for me, its guessing what the requirement Really are.  When a user says "I want pigs to fly" in the end its "If i click here, I want my name to turn green."  I just spent 2 weeks writing a function dealing with the "pigs have no wings" problem, and they end up not even caring that pigs can't fly.
 
2013-10-17 01:47:17 PM  
The worst part about being a programmer is that it's mundane, tedious, abstract, high cognitive, dreary work  ... even when you love it.
 
2013-10-17 01:50:50 PM  
The hardest thing for me at my last job was that the political environment meant we had aggressive deadlines and constant feature creep, to the extent that a project couldn't be properly plotted, built, documented or tested. It was maddening. The simplest web form would take months because the user would come back with an urgently needed requirement that they initially forgot to include in the specs, usually something that required going back and redesigning parts of the database. We didn't have time to build unit tests do proper UAT or stress testing. It was just accepted that the first few weeks of release would be spent fixing bugs as thy cropped up because the users would put in one test submission and go "It's good. Push it out, we have a campaign starting next week and we need this up for that. Oh, we also need you to get this URL and have the app set up on it by tomorrow because our mailers have already been sent out with the URL on them. THAAAAAAAANKS!"

As much as I learned some really cool stuff at that job, the wild west nature of the environment also taught me a lot of bad coding habits that I'm attempting to rid myself of.
 
2013-10-17 01:50:55 PM  

bart2puck: for me, its guessing what the requirement Really are.  When a user says "I want pigs to fly" in the end its "If i click here, I want my name to turn green."  I just spent 2 weeks writing a function dealing with the "pigs have no wings" problem, and they end up not even caring that pigs can't fly.


This has been bouncing around Fark the last few days

i457.photobucket.com
 
2013-10-17 01:52:56 PM  

bart2puck: for me, its guessing what the requirement Really are.  When a user says "I want pigs to fly" in the end its "If i click here, I want my name to turn green."  I just spent 2 weeks writing a function dealing with the "pigs have no wings" problem, and they end up not even caring that pigs can't fly.


I had to completely redo an Excise Tax Compliance system.  The legacy abortion they had in place was awful on every level.

I kept asking the end users how the specific taxes were calculated.  "Well, I go into the legacy system and put in this value and hit this button."  They couldn't calculate the taxes with pen and paper.  I had to derive the formulae by reading the tax regs myself.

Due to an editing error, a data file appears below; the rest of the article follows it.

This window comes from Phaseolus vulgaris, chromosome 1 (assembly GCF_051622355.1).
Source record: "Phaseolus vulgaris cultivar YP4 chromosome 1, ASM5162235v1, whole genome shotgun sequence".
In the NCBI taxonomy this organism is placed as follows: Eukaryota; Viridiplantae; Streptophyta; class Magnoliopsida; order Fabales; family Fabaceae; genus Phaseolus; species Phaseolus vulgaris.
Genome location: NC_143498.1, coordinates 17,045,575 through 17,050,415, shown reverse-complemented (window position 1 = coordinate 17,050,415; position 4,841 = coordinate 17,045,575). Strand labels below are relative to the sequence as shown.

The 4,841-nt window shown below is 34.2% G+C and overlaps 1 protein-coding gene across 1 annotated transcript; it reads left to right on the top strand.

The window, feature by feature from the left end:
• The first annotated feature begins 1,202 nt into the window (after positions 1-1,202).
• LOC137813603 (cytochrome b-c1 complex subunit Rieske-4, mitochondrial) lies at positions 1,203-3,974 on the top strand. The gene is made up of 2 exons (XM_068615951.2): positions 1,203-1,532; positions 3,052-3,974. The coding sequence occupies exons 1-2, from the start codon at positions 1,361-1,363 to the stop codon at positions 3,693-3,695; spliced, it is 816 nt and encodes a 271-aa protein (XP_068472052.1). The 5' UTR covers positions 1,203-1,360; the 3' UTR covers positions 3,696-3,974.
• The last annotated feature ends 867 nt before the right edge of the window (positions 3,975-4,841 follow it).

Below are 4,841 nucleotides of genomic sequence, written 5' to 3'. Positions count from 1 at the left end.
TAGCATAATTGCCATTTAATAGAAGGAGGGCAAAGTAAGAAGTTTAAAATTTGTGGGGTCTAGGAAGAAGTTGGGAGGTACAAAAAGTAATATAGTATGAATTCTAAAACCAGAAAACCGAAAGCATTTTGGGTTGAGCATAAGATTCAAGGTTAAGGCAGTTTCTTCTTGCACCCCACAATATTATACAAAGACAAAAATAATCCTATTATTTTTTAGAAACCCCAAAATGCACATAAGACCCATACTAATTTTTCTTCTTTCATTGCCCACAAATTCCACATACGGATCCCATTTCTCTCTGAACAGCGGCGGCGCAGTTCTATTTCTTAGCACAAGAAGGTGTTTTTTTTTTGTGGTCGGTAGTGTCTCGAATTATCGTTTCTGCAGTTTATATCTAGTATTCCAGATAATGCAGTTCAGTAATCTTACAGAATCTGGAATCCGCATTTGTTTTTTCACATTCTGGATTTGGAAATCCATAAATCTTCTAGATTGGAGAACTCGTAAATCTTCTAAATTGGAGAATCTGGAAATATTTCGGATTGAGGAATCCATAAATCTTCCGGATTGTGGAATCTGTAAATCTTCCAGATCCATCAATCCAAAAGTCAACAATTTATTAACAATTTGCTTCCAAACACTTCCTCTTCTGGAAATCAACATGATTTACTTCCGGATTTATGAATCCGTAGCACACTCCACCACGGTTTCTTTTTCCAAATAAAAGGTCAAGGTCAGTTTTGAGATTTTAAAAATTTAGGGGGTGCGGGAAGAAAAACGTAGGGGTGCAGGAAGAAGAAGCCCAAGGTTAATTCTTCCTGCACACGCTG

Which amusingly enough showed me that the company had been underpaying those taxes for a long, long time.  They didn't like that I fixed it in the new system.  The manager in charge of the tax department wanted me to either redesign, or give him unaudited access to fudge the numbers.  The ultimate "exception process."

I should have been a whistle-blower.  But I shortly took another job far far away from tax systems.  What bloody awful boring subject matter.
 
2013-10-17 01:55:34 PM  
We should also point out the huge gap between "computer programmers" and "software developers".

Something like 90% of the computer code in this country is written by people who are *not* formally trained in programming or computer science. These are primarily people who do programming for business or science, e.g. excel spreadsheets, database scripts, data analysts, scientific modeling and simulation, etc.

We are facing a huge computer education crisis in this country, and I don't mean stuff like Word and Powerpoint. I mean people who are actually doing real honest-to-god programming without really having the training or experience to know what they're doing. We need expert programmers who build reusable and efficient infrastructures for non-programmers or weak programmers, and we need lots of tech-savvy domain experts who can bridge the gap between the expert programmers and the applications domains.

//Just spent a weekend talking to mechanical engineers about software standards
 
2013-10-17 01:56:42 PM  
Dealing with other people isn't bad as long as they aren't the ones making you implement functionality you disagree with, or are completely incapable of communicating clearly, or are fighting you on a technical point they don't understand, or think they are the best when the entire rest of the team has to fix their bad code every week. Basically the quality of PM and lower-to-middle management can make life pleasant or utter hell.

Most of the others, maybe difficult, mostly just time consuming, and not the parts the developers are interested in or should be responsible for.
 
2013-10-17 01:56:58 PM  

SlothB77: Tr0mBoNe: That slideshow is my entire job.

yeah, my take from it is 'basically their job'


Same thought.

/as usual, stupid list is stupid
 
2013-10-17 01:57:12 PM  
3. Estimating time to complete tasks

Based on the current requirements ... I estimate this task can take anywhere from 1 hour to 6 months.
 
2013-10-17 01:59:42 PM  

lordargent: 3. Estimating time to complete tasks

Based on the current requirements ... I estimate this task can take anywhere from 1 hour to 6 months.


It really depends on the phase of the moon, doesn't it?
 
2013-10-17 02:00:08 PM  

LesserEvil: Developing applications is part art, part science.